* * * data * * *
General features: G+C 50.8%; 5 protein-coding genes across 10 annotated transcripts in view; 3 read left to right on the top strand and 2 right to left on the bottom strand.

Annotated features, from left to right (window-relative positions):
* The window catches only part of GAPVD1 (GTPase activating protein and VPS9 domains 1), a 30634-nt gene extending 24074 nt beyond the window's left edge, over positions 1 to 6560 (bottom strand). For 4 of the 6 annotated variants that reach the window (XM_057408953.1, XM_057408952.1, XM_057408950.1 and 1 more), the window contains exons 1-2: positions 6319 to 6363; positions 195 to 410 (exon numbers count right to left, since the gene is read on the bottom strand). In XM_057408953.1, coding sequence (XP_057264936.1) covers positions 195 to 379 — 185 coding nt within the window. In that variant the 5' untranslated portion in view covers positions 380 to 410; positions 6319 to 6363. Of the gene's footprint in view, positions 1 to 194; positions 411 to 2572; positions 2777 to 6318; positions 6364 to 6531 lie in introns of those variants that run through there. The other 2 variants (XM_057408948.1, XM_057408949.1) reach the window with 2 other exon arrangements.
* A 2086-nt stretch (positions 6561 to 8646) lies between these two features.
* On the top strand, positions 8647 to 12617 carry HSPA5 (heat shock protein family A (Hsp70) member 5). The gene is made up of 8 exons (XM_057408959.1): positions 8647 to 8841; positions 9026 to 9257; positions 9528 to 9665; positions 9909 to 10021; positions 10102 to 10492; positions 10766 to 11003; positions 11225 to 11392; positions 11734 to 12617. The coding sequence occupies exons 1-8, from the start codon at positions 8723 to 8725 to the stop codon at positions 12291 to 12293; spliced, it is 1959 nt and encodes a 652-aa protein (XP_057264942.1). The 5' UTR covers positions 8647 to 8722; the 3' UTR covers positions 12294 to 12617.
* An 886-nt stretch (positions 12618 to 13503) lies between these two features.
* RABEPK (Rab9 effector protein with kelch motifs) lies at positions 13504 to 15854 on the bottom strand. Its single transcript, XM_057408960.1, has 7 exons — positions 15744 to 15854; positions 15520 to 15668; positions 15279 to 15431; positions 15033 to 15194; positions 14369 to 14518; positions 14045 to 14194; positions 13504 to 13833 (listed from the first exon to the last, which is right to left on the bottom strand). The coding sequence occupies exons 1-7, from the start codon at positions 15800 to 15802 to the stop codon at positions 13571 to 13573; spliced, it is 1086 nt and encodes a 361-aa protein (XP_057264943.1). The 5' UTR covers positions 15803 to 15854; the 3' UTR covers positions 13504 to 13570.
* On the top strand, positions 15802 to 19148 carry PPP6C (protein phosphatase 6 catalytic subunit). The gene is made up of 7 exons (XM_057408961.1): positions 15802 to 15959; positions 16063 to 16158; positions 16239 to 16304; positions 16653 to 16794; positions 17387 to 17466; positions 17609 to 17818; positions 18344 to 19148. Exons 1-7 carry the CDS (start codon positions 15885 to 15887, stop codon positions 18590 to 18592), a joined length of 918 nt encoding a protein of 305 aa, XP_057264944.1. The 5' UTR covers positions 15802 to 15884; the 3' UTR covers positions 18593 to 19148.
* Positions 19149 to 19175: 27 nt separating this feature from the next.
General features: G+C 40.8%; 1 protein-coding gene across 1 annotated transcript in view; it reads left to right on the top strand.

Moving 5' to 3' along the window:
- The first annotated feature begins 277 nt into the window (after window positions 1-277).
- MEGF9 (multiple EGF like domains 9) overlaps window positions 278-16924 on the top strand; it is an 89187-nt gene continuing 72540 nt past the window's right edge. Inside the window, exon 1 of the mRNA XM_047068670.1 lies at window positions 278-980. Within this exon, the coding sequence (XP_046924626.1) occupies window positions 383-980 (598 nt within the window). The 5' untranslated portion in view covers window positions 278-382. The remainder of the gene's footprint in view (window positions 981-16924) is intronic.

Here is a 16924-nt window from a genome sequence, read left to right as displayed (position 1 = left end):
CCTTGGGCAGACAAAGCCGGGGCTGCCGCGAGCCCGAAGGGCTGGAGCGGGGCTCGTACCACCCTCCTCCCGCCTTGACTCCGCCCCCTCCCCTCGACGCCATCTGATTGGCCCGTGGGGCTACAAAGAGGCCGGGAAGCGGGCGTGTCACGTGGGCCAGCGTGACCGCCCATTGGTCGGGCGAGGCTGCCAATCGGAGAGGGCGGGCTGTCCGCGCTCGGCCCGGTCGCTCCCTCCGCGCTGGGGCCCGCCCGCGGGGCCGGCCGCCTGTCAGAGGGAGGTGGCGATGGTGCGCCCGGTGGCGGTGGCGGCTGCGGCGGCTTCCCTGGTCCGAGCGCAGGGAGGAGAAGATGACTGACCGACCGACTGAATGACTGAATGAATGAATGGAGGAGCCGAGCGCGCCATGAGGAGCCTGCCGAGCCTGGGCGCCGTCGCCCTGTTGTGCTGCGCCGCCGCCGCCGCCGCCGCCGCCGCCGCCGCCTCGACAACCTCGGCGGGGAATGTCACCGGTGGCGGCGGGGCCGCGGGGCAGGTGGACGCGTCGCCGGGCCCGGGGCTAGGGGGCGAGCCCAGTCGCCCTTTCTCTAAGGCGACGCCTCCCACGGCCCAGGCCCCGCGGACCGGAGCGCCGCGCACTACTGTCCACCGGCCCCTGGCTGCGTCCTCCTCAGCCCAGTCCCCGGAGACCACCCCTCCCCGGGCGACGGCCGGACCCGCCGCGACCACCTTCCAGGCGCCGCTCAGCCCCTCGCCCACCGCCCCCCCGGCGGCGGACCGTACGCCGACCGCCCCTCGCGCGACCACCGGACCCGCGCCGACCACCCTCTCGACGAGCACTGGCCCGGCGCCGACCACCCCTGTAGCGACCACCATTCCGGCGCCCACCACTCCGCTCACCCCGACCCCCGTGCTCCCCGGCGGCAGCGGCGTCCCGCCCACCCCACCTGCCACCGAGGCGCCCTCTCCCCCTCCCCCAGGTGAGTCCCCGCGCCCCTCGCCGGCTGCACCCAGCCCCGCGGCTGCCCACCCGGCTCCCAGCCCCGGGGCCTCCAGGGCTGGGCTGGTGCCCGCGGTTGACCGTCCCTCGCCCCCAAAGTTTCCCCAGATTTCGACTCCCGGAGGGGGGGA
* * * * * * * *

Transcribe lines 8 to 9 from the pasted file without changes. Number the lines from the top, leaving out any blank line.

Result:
* On the top strand, positions 15802 to 19148 carry PPP6C (protein phosphatase 6 catalytic subunit). The gene is made up of 7 exons (XM_057408961.1): positions 15802 to 15959; positions 16063 to 16158; positions 16239 to 16304; positions 16653 to 16794; positions 17387 to 17466; positions 17609 to 17818; positions 18344 to 19148. Exons 1-7 carry the CDS (start codon positions 15885 to 15887, stop codon positions 18590 to 18592), a joined length of 918 nt encoding a protein of 305 aa, XP_057264944.1. The 5' UTR covers positions 15802 to 15884; the 3' UTR covers positions 18593 to 19148.
* Positions 19149 to 19175: 27 nt separating this feature from the next.